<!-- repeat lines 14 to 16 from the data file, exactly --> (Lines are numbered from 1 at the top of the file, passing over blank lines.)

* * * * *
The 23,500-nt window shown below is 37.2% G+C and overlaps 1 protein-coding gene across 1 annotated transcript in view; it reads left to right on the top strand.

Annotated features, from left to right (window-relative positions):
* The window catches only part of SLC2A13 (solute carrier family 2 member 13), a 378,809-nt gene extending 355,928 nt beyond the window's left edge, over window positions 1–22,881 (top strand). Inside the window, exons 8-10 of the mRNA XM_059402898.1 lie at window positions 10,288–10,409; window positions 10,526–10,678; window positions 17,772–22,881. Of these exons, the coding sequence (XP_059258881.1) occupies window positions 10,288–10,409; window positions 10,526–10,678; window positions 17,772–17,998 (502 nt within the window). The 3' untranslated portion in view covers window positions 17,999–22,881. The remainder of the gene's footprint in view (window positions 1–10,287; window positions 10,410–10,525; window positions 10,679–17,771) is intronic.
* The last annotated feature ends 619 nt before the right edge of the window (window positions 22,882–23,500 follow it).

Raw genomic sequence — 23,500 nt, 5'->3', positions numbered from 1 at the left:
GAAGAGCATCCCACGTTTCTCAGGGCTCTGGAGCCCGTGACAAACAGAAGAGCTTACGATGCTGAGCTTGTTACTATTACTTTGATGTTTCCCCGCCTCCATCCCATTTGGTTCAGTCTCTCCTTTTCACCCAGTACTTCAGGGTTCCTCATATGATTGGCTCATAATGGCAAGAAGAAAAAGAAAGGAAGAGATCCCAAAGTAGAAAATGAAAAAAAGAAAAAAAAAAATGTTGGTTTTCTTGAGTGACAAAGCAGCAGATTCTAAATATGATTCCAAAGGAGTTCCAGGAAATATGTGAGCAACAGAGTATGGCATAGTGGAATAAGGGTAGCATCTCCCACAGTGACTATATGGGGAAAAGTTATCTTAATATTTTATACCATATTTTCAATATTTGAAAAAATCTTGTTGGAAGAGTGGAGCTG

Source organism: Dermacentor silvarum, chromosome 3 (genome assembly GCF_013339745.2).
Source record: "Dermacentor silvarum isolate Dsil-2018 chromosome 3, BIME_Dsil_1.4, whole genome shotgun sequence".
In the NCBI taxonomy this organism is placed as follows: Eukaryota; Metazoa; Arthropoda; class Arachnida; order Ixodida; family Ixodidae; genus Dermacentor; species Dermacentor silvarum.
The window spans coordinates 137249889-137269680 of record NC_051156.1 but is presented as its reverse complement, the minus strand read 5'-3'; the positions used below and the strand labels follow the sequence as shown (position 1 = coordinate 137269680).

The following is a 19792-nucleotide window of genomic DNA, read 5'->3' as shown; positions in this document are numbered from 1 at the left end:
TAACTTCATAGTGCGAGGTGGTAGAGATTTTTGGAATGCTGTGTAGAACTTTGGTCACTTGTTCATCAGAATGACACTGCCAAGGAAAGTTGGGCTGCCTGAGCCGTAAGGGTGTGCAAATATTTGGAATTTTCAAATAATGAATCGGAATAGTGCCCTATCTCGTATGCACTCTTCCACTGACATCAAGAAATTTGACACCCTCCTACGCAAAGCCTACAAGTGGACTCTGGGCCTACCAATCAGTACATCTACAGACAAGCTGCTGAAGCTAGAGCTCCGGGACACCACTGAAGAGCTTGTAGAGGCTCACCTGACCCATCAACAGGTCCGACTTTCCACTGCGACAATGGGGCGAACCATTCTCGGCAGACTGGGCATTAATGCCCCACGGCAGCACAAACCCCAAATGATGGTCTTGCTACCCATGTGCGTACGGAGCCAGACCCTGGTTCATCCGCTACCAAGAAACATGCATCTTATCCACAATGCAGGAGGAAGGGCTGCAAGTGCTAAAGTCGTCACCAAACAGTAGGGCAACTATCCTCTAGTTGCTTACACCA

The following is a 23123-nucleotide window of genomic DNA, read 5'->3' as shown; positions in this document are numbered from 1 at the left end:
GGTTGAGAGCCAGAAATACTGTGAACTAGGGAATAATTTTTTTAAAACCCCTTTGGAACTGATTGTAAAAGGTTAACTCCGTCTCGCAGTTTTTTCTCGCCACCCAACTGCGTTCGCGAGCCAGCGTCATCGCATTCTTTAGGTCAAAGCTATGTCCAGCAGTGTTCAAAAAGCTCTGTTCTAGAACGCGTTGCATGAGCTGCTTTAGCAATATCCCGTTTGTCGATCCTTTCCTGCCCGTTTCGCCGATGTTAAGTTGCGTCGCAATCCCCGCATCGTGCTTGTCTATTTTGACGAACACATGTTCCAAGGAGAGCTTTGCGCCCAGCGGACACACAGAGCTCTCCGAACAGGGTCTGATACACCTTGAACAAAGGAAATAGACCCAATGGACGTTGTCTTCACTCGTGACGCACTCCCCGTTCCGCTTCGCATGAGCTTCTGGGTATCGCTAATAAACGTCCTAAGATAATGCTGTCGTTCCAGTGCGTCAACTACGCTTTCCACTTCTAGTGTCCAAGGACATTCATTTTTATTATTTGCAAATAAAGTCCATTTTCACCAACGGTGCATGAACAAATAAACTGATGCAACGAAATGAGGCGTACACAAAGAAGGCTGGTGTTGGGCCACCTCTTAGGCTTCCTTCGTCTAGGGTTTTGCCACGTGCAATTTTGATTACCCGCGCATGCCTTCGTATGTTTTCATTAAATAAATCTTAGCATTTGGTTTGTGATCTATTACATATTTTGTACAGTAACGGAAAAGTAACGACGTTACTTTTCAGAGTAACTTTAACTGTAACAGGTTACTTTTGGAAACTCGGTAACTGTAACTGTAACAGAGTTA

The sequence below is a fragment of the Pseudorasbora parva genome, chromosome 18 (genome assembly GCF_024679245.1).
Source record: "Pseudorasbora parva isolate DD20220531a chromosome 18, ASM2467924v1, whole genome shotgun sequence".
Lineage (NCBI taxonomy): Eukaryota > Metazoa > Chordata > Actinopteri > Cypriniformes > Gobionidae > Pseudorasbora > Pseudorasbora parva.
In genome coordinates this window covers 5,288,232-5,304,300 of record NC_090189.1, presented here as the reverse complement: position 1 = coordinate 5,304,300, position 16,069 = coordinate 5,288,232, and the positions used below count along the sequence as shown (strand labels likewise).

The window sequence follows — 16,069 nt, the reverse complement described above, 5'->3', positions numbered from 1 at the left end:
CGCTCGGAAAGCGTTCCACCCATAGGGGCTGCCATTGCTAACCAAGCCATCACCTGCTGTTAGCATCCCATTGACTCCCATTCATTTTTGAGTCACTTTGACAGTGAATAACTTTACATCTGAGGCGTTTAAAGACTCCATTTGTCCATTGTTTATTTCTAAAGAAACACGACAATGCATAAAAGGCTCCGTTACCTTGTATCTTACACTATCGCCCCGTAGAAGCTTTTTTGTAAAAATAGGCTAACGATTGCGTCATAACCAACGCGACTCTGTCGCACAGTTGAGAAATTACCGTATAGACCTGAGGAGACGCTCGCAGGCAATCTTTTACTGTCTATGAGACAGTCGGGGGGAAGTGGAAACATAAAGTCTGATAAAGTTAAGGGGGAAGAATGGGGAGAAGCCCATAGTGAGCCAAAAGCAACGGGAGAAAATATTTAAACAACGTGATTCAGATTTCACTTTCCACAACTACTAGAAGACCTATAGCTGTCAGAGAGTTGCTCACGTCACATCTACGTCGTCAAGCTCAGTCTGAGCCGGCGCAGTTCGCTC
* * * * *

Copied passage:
GGTTGAGAGCCAGAAATACTGTGAACTAGGGAATAATTTTTTTAAAACCCCTTTGGAACTGATTGTAAAAGGTTAACTCCGTCTCGCAGTTTTTTCTCGCCACCCAACTGCGTTCGCGAGCCAGCGTCATCGCATTCTTTAGGTCAAAGCTATGTCCAGCAGTGTTCAAAAAGCTCTGTTCTAGAACGCGTTGCATGAGCTGCTTTAGCAATATCCCGTTTGTCGATCCTTTCCTGCCCGTTTCGCCGATGTTAAGTTGCGTCGCAATCCCCGCATCGTGCTTGTCTATTTTGACGAACACATGTTCCAAGGAGAGCTTTGCGCCCAGCGGACACACAGAGCTCTCCGAACAGGGTCTGATACACCTTGAACAAAGGAAATAGACCCAATGGACGTTGTCTTCACTCGTGACGCACTCCCCGTTCCGCTTCGCATGAGCTTCTGGGTATCGCTAATAAACGTCCTAAGATAATGCTGTCGTTCCAGTGCGTCAACTACGCTTTCCACTTCTAGTGTCCAAGGACATTCATTTTTATTATTTGCAAATAAAGTCCATTTTCACCAACGGTGCATGAACAAATAAACTGATGCAACGAAATGAGGCGTACACAAAGAAGGCTGGTGTTGGGCCACCTCTTAGGCTTCCTTCGTCTAGGGTTTTGCCACGTGCAATTTTGATTACCCGCGCATGCCTTCGTATGTTTTCATTAAATAAATCTTAGCATTTGGTTTGTGATCTATTACATATTTTGTACAGTAACGGAAAAGTAACGACGTTACTTTTCAGAGTAACTTTAACTGTAACAGGTTACTTTTGGAAACTCGGTAACTGTAACTGTAACAGAGTTA

The sequence below is a fragment of the Pseudorasbora parva genome, chromosome 18 (genome assembly GCF_024679245.1).
Source record: "Pseudorasbora parva isolate DD20220531a chromosome 18, ASM2467924v1, whole genome shotgun sequence".